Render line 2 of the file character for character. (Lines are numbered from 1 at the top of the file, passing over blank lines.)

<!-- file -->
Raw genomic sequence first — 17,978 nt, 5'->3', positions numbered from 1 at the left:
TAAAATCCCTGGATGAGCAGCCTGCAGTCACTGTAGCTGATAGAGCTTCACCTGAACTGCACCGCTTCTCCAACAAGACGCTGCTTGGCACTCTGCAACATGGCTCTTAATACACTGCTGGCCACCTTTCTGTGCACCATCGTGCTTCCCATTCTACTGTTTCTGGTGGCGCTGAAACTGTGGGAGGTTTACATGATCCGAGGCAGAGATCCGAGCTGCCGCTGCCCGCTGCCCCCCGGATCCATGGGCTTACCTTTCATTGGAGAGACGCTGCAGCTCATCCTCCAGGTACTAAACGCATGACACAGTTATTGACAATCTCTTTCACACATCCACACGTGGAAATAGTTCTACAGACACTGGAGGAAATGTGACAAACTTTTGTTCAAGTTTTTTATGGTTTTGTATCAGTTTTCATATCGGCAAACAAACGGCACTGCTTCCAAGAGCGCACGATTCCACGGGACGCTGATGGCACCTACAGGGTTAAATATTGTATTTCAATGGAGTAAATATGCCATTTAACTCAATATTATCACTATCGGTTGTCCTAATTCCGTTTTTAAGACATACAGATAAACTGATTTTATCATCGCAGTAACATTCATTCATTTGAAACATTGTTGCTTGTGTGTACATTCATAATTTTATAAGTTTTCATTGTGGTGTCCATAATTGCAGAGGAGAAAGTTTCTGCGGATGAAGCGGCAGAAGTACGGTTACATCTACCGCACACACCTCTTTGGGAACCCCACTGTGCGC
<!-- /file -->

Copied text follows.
TAAAATCCCTGGATGAGCAGCCTGCAGTCACTGTAGCTGATAGAGCTTCACCTGAACTGCACCGCTTCTCCAACAAGACGCTGCTTGGCACTCTGCAACATGGCTCTTAATACACTGCTGGCCACCTTTCTGTGCACCATCGTGCTTCCCATTCTACTGTTTCTGGTGGCGCTGAAACTGTGGGAGGTTTACATGATCCGAGGCAGAGATCCGAGCTGCCGCTGCCCGCTGCCCCCCGGATCCATGGGCTTACCTTTCATTGGAGAGACGCTGCAGCTCATCCTCCAGGTACTAAACGCATGACACAGTTATTGACAATCTCTTTCACACATCCACACGTGGAAATAGTTCTACAGACACTGGAGGAAATGTGACAAACTTTTGTTCAAGTTTTTTATGGTTTTGTATCAGTTTTCATATCGGCAAACAAACGGCACTGCTTCCAAGAGCGCACGATTCCACGGGACGCTGATGGCACCTACAGGGTTAAATATTGTATTTCAATGGAGTAAATATGCCATTTAACTCAATATTATCACTATCGGTTGTCCTAATTCCGTTTTTAAGACATACAGATAAACTGATTTTATCATCGCAGTAACATTCATTCATTTGAAACATTGTTGCTTGTGTGTACATTCATAATTTTATAAGTTTTCATTGTGGTGTCCATAATTGCAGAGGAGAAAGTTTCTGCGGATGAAGCGGCAGAAGTACGGTTACATCTACCGCACACACCTCTTTGGGAACCCCACTGTGCGC